I’ve been paying attention to all the mini biographies that show up on the Discovery channels. People who worked on the space shuttle talk about how they felt coming to work every day. People who work in salvage talk about how they feel crushing huge air planes day after day. People who worked on the moon landing projects can’t help but pour out their feelings about getting up every day and going to do their jobs.
They all say that they love it. They all look forward to going to work!
Adam Savage considers himself the luckiest man alive because he loves his myth busting work. Not just because he doesn’t dread working; because he actively loves the work that he does.
I had some glitches put one of my businesses at risk a few months ago, and so I had to scramble to come up with alternate income streams. There is no way in hell I’m going to start back at the bottom again! It didn’t take long to find avenues to easy money. One way was a parasitical scam that would cause annoyance and minor financial loss to criminals. Another was a victimless crime that would affect some decimal point on some bankers ledger. I did the research, and enjoyed puzzling out how to beat the system. There is a special taste to stolen watermelons, and there is a special thrill to illicit funds.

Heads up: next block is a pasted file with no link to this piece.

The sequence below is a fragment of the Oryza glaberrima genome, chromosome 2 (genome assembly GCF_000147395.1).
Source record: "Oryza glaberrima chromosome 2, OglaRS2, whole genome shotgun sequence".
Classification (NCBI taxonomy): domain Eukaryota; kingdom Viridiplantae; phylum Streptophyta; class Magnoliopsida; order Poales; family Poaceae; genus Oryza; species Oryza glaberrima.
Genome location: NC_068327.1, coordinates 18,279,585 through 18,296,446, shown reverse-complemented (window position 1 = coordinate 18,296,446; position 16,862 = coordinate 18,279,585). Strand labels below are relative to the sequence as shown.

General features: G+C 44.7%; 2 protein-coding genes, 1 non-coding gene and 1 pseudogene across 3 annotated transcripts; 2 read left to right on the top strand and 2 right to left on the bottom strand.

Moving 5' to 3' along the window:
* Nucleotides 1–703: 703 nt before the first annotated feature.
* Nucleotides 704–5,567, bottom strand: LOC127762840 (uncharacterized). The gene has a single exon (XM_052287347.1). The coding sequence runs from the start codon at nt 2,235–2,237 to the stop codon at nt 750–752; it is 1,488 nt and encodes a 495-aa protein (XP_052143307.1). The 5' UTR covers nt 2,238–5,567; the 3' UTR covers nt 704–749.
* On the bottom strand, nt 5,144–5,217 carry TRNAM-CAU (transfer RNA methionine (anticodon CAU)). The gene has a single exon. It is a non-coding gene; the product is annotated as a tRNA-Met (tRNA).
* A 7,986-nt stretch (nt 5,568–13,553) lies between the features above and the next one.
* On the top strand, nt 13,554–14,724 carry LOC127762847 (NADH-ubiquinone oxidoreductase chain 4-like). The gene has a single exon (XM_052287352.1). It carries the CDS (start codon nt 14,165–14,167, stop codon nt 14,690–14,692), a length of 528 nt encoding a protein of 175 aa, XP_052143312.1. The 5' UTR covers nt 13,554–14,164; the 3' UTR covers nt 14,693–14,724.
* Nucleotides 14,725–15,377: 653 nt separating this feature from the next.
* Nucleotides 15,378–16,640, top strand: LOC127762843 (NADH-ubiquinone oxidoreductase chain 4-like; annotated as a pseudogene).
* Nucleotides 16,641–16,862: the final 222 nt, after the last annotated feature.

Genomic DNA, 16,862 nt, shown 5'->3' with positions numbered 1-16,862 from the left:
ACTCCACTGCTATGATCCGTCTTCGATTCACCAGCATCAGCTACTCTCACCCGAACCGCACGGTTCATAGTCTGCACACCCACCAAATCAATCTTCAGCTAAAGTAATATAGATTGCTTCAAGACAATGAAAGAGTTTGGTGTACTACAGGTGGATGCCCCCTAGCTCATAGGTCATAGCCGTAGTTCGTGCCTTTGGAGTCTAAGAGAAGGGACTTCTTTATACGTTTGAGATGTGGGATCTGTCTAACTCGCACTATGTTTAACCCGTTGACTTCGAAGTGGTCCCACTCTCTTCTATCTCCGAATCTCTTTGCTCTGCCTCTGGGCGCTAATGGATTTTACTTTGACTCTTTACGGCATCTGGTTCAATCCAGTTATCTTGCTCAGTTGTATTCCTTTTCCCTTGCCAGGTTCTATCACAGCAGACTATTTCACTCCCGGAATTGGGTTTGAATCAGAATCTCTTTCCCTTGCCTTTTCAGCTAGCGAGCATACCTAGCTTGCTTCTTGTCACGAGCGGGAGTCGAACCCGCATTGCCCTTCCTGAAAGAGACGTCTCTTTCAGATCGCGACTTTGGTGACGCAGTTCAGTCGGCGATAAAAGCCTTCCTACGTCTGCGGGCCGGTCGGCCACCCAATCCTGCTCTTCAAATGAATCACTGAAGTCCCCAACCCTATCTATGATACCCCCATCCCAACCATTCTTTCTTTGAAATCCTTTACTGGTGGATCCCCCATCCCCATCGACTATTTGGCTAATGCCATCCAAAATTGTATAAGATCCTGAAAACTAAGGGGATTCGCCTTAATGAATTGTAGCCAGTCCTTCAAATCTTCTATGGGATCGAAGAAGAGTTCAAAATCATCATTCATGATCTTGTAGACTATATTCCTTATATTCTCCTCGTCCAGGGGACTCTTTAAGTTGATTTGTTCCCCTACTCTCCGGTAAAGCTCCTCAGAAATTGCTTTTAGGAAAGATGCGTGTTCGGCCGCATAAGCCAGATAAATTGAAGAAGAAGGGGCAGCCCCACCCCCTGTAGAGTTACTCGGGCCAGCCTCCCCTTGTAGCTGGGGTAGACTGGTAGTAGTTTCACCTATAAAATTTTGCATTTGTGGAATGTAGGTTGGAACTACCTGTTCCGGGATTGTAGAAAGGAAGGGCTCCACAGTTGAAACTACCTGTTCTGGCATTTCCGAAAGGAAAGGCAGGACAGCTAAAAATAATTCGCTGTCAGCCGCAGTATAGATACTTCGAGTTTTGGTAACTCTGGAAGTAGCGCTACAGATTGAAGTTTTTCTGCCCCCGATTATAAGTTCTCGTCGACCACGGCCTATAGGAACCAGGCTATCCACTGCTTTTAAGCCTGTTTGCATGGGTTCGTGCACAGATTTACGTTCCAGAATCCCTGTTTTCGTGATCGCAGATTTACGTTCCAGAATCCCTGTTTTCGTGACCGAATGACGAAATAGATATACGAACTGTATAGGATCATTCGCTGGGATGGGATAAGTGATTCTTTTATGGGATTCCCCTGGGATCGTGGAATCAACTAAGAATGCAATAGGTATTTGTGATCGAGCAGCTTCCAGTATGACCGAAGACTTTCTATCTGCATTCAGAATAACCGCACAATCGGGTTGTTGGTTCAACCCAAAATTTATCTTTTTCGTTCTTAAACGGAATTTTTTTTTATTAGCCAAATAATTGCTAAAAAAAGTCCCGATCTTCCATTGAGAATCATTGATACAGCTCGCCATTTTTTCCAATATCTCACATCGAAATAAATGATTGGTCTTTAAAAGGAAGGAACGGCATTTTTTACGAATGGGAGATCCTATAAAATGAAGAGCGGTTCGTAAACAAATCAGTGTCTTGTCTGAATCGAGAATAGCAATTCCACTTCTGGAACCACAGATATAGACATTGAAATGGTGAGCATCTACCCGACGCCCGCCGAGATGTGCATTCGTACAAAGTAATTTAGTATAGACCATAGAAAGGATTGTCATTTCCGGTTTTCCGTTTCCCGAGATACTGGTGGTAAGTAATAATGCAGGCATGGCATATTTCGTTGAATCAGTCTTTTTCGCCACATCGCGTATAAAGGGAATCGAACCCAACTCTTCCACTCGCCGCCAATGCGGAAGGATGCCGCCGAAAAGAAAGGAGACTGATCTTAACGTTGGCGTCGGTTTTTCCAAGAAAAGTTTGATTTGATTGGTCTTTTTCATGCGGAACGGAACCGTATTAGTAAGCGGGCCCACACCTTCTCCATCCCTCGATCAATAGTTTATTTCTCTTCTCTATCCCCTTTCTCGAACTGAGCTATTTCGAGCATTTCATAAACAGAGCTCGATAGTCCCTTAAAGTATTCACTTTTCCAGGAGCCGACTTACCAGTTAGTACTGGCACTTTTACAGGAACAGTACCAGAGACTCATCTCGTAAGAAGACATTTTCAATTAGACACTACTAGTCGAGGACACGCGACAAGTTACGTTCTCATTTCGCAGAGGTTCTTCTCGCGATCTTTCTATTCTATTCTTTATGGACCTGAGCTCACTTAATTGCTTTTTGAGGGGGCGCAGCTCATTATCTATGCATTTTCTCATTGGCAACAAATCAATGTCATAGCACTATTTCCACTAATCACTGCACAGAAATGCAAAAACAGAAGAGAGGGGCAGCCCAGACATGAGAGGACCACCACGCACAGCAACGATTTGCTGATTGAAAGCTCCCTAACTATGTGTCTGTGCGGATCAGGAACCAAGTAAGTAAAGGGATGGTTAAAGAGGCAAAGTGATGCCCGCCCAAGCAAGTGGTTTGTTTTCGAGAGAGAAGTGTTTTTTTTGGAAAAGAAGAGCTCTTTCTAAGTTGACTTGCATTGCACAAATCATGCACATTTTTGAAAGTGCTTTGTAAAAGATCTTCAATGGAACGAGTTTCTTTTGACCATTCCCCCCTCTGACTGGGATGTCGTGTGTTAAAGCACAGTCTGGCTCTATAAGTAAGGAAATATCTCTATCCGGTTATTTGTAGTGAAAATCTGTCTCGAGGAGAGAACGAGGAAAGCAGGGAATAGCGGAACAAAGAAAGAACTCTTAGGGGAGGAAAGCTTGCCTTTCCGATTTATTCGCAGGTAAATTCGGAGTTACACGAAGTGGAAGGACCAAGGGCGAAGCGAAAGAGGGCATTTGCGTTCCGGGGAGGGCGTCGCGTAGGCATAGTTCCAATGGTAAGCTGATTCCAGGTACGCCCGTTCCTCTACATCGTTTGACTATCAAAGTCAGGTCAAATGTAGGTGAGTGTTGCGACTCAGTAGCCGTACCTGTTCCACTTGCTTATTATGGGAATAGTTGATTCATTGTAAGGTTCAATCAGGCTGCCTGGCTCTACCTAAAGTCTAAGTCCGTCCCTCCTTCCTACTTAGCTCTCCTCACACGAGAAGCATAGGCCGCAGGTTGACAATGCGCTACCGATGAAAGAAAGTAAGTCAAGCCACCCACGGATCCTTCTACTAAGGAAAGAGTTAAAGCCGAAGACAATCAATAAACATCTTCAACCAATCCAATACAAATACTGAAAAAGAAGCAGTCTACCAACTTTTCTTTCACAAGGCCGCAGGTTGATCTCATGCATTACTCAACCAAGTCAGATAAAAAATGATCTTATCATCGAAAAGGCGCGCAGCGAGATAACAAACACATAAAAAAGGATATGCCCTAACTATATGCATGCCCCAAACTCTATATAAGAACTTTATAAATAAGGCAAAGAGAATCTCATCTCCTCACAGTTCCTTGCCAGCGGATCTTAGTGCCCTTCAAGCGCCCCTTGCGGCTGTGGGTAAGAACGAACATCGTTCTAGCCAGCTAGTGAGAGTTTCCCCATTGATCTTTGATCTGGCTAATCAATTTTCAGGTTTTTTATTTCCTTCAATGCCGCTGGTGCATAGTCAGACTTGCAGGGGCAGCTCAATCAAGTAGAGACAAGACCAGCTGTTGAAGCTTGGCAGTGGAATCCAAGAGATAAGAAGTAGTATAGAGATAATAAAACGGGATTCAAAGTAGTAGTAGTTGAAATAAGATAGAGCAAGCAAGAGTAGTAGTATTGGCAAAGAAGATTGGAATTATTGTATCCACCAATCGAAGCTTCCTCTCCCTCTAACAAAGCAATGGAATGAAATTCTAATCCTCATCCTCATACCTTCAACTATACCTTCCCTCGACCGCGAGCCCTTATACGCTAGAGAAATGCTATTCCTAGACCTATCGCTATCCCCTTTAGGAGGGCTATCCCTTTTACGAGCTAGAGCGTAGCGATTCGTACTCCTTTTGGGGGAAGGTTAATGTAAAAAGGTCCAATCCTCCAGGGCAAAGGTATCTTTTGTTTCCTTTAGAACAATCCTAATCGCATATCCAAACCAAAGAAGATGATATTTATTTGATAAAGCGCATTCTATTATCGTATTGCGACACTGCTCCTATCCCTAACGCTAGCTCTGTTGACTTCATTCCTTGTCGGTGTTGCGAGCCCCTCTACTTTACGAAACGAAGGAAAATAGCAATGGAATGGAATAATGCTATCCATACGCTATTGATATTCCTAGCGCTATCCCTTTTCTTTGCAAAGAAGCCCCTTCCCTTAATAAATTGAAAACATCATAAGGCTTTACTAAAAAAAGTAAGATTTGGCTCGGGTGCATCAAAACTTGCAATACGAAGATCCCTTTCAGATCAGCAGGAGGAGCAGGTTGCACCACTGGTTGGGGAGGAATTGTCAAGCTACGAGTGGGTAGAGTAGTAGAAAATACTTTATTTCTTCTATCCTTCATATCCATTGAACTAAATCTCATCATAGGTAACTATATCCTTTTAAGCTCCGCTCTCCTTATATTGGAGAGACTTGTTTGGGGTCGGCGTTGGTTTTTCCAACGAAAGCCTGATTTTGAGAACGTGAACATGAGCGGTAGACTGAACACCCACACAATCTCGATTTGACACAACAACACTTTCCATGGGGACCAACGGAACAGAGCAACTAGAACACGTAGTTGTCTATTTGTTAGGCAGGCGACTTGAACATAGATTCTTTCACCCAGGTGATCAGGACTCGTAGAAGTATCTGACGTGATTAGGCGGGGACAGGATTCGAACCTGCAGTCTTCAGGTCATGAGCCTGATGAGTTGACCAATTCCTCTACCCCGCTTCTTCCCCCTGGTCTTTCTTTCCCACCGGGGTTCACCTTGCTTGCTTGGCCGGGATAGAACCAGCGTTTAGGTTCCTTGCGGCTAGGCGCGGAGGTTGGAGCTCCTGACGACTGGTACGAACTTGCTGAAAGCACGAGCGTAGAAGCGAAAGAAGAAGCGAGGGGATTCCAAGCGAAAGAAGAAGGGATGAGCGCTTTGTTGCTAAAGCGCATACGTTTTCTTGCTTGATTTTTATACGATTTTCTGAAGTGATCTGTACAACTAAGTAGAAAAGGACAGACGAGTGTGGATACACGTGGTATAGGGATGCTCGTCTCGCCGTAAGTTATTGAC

But I never did pull the trigger.
It’s fun to figure out how to hack the system, and yes there even can be some pride in accomplishment in that. But is it the kind of job you’d wake up and be happy to do?
No, it’s the kind of thing you’d do for the money. Not because you want to do it.
I was surprised to notice a familiar internal dialogue lately. “God my life is good”. This was surprising because lately I’ve backed way off from my usual sources of happiness; sex and chi-kung. I’m extremely work focused.